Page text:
• Local authorities; hospitals; nursery and school premises (other than Higher Education) where the event is hosted by the organisation and takes place on their premises – All entertainment activities (query films?) exempted between 08.00 and 23.00, with no audience limits.
  • Local authorities; hospitals; nursery and school premises (other than Higher Education) where event organised by others with their permission – Live and recorded music exempted between 08.00 and 23.00, for audiences up to 500
  • Community premises (church and village halls; community centres, etc) – Live and recorded music exempted between 08.00 and 23.00, for audiences up to 500.
  • Circuses – Live and recorded music; plays; dance and indoor sport exempted between 08.00 and 23.00, with no audience limits.

Rationale for the proposals

In their 2011 consultation, the Government had expressed their view that the regulation of entertainment within the Licensing Act 2003 was over-bureaucratic and placed an unnecessary and heavy administrative burden on the voluntary sector, local communities and businesses.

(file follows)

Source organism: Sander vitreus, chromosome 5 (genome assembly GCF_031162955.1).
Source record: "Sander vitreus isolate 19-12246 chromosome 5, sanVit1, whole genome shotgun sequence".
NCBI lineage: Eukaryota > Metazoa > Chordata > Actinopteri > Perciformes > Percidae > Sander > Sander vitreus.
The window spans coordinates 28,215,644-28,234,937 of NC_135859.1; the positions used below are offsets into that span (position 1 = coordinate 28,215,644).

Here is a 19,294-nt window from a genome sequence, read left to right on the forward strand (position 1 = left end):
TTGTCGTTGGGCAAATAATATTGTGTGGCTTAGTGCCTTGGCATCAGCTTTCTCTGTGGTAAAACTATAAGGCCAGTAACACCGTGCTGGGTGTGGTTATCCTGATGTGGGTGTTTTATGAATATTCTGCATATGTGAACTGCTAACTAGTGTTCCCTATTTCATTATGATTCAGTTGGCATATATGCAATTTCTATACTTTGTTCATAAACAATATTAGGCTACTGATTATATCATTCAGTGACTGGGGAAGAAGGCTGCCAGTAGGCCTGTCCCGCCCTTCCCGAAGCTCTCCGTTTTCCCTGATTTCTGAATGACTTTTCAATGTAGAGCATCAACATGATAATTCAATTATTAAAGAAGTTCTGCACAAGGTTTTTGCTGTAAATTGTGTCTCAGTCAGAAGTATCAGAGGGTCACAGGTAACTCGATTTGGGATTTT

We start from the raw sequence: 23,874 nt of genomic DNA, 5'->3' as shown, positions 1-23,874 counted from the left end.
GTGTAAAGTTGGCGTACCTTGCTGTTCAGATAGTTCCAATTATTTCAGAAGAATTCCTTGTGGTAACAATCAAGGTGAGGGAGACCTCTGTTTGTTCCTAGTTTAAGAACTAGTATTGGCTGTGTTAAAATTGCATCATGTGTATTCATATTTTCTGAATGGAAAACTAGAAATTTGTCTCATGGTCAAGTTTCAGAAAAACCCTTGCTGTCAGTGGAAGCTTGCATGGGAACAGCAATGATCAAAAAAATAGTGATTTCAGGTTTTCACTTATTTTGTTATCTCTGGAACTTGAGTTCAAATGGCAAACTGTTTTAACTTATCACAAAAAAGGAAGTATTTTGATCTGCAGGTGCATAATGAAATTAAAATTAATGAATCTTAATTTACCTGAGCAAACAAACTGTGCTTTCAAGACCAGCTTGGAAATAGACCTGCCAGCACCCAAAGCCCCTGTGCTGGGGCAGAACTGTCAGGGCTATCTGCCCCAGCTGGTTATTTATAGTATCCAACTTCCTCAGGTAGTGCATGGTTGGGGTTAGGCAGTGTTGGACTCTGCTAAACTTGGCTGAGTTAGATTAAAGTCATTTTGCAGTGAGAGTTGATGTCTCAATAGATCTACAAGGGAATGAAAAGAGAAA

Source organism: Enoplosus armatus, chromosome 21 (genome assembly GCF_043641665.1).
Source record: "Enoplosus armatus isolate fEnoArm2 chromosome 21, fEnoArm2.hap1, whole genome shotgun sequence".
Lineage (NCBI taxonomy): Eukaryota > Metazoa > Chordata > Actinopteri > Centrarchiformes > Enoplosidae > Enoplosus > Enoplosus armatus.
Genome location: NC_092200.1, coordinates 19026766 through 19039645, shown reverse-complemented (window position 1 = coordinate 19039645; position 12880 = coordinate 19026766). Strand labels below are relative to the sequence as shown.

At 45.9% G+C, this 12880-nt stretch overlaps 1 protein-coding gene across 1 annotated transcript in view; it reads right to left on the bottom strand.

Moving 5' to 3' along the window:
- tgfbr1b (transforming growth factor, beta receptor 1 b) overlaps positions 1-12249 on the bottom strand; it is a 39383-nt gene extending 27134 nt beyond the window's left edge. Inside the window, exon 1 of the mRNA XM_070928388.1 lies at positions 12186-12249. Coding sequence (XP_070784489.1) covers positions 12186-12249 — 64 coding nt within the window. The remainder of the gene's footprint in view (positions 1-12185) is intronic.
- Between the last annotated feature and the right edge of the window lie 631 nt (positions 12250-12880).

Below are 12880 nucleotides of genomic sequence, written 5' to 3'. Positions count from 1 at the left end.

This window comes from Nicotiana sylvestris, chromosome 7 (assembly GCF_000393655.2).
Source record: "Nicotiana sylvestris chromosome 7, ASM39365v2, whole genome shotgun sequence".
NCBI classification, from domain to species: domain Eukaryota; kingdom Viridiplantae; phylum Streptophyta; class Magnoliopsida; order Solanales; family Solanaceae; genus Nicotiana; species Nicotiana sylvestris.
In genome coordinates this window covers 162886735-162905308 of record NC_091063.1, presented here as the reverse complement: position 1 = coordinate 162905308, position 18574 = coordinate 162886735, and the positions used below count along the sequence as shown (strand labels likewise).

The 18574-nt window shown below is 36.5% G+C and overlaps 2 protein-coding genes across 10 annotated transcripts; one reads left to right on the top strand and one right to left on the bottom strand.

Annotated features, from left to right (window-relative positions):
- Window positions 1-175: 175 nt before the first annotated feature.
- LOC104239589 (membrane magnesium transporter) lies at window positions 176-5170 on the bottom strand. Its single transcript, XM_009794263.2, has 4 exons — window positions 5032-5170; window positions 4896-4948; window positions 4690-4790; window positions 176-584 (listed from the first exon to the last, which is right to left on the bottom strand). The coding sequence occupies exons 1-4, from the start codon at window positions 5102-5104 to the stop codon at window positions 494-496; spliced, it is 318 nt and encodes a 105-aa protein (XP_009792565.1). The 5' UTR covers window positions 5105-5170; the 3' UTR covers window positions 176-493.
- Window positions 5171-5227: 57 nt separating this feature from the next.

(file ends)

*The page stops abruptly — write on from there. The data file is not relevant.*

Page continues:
They said that in most cases, adequate protections are already provided by existing legislation such as the Environmental Protection Act 1990; Anti-Social Behaviour Act 2003 and the Noise Act 1996. In the case of premises licensed to sell alcohol, it was intended that existing conditions would still apply and the threat and use of review powers under the Licensing Act 2003 would provide sufficient protection to communities.